Zinc-air batteries get dramatic boost from low-cost metal breakthrough
Researchers say they’ve found an efficient and cost-effective solution that could dramatically improve zinc-air batteries, a clean and safe energy storage option but, until now, has been hampered by performance issues.
The race to find high-density, cost-effective and environmentally friendly batteries is a major obstacle to achieving an electrified world, as most renewable energy sources, being intermittent, require good energy storage solutions. ‘energy.
Rechargeable zinc-air batteries are powered by oxidizing zinc with oxygen from the air. They are considered a possible candidate for next-generation energy storage because, in the theory, they could have an ultra-high energy density. Not only that, but they can be recycled, disposed of safely and recharged with new zinc.
Breaking down barriers to scaling technology
Zinc-air batteries are already used in hearing aids and some electric vehicles, but current examples tend to be hampered by slow electrochemical reactions, a major obstacle to scaling up the technology.
The problem lies in a pair of reactions, called oxygen evolution reaction (OER) and oxygen reduction reaction (ORR), that occur at the air cathode during battery charging and discharging.
“Redox kinetics for ORR and OER are very slow and lead to severe polarization, reduced energy efficiency and limited life of practical rechargeable zinc-air batteries,” says study author Bo- Quan Li, associate professor at the Beijing Institute of Technology.
To solve the problem, Li and his co-authors looked at two families of metals, noble metals and transition metals (nickel, cobalt, manganese and iron), both of which can catalyze ORR and OER reactions by accelerating the transfer of electrons between the electrode and the reactants.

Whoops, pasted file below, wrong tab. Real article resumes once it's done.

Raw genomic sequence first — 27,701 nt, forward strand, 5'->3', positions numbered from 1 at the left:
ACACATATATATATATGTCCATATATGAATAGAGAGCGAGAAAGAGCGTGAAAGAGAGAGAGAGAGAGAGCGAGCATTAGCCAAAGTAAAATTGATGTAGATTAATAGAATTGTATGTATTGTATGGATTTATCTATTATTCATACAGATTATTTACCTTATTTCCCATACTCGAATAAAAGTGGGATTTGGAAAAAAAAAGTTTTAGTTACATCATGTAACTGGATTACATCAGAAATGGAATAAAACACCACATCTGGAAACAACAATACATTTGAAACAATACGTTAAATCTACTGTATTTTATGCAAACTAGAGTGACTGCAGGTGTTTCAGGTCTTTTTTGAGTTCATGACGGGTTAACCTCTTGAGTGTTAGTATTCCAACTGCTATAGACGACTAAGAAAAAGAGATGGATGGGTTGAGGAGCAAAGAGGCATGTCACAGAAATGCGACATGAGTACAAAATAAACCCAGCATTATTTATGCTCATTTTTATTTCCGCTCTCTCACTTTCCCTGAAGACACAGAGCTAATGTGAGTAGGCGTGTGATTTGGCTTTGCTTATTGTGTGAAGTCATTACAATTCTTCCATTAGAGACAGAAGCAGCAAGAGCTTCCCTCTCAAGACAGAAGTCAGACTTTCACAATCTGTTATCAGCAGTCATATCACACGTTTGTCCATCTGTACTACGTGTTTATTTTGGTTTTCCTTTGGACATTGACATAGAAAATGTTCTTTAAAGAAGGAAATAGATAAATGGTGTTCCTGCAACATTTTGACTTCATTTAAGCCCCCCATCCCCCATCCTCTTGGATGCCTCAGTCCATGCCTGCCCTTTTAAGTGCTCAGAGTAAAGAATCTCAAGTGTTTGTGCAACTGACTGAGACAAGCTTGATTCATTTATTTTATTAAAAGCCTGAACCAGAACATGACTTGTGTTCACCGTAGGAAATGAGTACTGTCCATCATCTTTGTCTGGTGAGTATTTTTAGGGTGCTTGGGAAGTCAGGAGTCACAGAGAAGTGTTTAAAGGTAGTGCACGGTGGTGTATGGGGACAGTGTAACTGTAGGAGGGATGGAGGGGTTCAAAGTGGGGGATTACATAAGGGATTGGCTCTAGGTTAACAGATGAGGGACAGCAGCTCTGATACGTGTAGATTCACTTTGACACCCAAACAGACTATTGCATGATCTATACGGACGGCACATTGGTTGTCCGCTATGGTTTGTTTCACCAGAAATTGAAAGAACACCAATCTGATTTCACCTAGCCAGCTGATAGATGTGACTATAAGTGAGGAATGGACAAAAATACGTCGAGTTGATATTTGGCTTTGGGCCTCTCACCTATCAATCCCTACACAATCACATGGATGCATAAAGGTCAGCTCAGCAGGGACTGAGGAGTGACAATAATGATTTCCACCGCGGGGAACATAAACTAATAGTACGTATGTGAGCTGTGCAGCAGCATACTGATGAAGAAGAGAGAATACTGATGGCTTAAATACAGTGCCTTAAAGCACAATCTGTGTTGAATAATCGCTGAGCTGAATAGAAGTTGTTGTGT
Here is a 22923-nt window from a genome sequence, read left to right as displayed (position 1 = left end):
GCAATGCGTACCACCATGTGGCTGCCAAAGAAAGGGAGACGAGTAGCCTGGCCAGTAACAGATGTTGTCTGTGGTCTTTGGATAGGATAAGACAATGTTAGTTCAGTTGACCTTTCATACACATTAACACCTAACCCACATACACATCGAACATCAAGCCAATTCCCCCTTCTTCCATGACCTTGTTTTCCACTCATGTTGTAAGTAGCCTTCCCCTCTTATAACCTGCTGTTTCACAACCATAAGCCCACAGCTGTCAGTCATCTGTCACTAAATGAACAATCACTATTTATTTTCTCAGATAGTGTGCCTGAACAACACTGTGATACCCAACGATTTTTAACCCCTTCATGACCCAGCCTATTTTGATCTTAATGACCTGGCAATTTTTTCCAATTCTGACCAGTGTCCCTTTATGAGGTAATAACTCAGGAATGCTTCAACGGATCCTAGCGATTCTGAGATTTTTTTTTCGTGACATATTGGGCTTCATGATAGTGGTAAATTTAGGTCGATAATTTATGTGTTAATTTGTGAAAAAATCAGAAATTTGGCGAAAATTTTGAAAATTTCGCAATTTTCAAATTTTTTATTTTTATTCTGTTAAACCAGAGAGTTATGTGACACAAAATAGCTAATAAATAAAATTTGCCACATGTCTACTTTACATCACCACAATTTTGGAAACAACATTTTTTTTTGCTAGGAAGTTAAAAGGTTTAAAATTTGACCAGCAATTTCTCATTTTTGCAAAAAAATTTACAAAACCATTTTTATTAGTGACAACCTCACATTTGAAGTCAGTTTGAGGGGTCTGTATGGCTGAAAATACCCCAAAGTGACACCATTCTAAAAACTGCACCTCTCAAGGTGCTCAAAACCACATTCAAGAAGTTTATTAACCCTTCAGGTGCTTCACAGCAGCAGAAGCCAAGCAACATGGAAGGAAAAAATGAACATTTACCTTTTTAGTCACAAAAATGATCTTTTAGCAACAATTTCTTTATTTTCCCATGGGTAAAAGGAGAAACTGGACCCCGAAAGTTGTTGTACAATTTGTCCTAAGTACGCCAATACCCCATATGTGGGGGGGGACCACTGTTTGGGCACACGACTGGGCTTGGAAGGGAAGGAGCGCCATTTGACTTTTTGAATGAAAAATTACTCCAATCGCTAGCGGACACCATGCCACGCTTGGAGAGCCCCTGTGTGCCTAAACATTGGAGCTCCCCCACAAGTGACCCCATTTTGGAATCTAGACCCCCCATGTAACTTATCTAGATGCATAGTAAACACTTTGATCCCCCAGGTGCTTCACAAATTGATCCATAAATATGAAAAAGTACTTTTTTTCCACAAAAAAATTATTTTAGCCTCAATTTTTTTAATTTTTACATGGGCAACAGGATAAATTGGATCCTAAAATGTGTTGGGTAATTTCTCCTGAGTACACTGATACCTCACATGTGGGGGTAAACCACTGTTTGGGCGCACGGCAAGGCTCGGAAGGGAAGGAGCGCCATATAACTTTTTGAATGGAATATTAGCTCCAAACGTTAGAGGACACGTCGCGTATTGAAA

“Noble metal electrocatalysts demonstrate state-of-the-art electrocatalytic activity and serve as widely accepted benchmarks,” Li said. “But high cost, earth scarcity, and poor durability hinder their large-scale practical applications.”
Transition metals offer hope
Transition metals, on the other hand, include relatively abundant and inexpensive metals like iron (Fe) and nickel (Ni). The researchers combined these two transition metals and embedded the composite on a substrate; iron stimulated the ORR reaction, while nickel successfully stimulated the OER reaction.
“A single type of active site can hardly promote both ORR and OER kinetics simultaneously to provide outstanding bifunctional electrocatalytic activity,” says Li.
“The composition of different active sites with respective electrocatalytic activity has been verified as an effective strategy to achieve multifunctionality.”
In fact, their electrocatalyst performed better than previously demonstrated noble metal versions.
“The composite electrocatalyst demonstrated outstanding bifunctional electrocatalyst activity that outperforms the noble metal-based electrocatalyst and most reported bifunctional electrocatalysts based on analogous active sites,” Li said.
It’s a win-win: not only would an iron-nickel catalyst achieve high power density and long life, but both iron and nickel are abundant and cost-effective, providing energy storage without harming the planet or driving battery prices beyond feasibility.
The race to provide an efficient zinc-air system for energy storage is accelerating. Other researchers have addressed the zinc-air performance problem by introducing a photoactive catalyst to speed up the reactions. The American company Zinc8 has been producing a rechargeable zinc-air hybrid flow battery since 2020.
Amalyah Hart is a science journalist based in Melbourne.